Dartmouth researchers want to combine therapy apps with advanced AI.

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An experimental, artificial intelligence-powered treatment app whose creators hope will dramatically improve access to mental health care began its first clinical trial last month.

Therabot, a text-based AI app in development at Dartmouth College, launched in March in a clinical trial with 210 participants. In interacting with users, the app uses generative AI, the same technology that powers OpenAI’s ChatGPT to come up with answers and responses. The app also uses a form of AI that learns patterns and is designed to enable Throbot to recognize and remember the user and provide personalized advice or recommendations based on what it has learned. .

There are already a handful of script-based therapy apps and broader “wellness” apps that use AI, but Therabot’s creators say theirs will be the first clinically tested app powered entirely by generative AI. runs specially designed for digital therapy.

Wobot, a mental health app that says it has served 1.5 million people worldwide, was launched in 2017 in collaboration with interventional scientists and clinicians. Wysa, another popular AI therapy app, earned Food and Drug Administration Breakthrough Device designation in 2022, a voluntary program designed to accelerate the development, evaluation and review of a new technology. But these apps usually rely on rules-based AI with pre-approved scripts.

Nicholas Jacobson, an assistant professor at Dartmouth College and a clinically trained psychologist, led the development of Therabot. His team has been building and fine-tuning the AI ​​program for nearly five years, working to ensure that responses are safe and responsive.

“We had to develop something that’s trained in a really broad repertoire that a real therapist would be, which is a lot of different content areas. Thinking about all the common mental health issues that people show up,” Jacobson said. “That’s why it took so long. There are many things that people experience.”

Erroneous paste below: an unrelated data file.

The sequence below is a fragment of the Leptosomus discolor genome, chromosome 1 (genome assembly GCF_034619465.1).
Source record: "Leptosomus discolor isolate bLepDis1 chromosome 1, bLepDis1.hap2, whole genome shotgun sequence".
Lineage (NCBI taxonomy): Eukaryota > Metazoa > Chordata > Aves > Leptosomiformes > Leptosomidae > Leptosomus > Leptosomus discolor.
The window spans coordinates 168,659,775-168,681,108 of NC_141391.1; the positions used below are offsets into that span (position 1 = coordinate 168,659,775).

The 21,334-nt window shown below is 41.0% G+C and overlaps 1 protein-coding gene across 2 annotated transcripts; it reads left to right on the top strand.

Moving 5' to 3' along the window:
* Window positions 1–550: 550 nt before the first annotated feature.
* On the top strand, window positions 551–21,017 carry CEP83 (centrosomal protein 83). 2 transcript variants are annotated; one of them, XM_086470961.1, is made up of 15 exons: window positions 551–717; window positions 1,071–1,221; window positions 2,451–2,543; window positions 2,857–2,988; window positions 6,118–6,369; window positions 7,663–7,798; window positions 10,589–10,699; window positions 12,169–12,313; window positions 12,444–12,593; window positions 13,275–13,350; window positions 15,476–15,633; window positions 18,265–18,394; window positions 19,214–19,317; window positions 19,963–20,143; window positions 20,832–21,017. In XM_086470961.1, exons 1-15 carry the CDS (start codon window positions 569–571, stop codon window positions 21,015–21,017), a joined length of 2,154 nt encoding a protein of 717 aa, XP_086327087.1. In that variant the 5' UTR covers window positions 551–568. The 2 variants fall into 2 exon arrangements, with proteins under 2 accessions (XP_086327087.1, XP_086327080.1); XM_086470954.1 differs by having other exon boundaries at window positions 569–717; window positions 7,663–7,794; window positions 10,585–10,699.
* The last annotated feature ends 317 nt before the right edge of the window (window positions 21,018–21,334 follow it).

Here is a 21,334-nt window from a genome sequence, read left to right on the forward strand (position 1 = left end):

The team first trained Therabot on data obtained from online peer support forums such as cancer support pages. But Therabot initially responded by emphasizing the difficulty of everyday life. He then turned to traditional psychotherapist training videos and scripts. Based on this data, therabot’s responses tended to lean heavily toward stereotypical treatments such as “go on” and “MHMM.”

The team eventually turned to a more creative approach: writing their own mock therapy transcripts that reflect productive therapy sessions, and training the model on in-house data.

Jacobson estimates that more than 95% of Therabot’s responses now match this “gold standard,” but the team has spent the better part of two years penalizing deviant responses.

“It can say anything. It really can, and we want it to say certain things and we’ve trained it to act in certain ways. But there are ways that it can definitely go off the rails. is,” Jacobson said. “We’re basically connecting all the holes that we’re trying to systematically investigate. Once we got to the point where we didn’t see any other big holes, that’s when we Finally felt it was ready for release within a randomized controlled trial.

The dangers of digital therapy apps have been hotly debated in recent years, especially because of these edge cases. In particular, AI-based apps have been investigated.

Last year, the National Eating Disorders Association pulled Tessa, an AI-powered chatbot designed to provide support for people with eating disorders. Although the app was designed to be rules-based, users reported getting advice from the chatbot on how to count calories and limit their intake.

“If [users] get the wrong messages, which can lead to more mental health problems and disability in the future,” said Wyatt Wright, senior director of the American Psychological Association’s Office of Healthcare Innovation. “It scares me as a provider.”

With recruitment for Therabot’s trial now complete, the research team is reviewing each response to the chatbot, monitoring for deviant responses. Responses are stored on servers in accordance with health privacy laws. Jacobson said his team has been impressed with the results so far.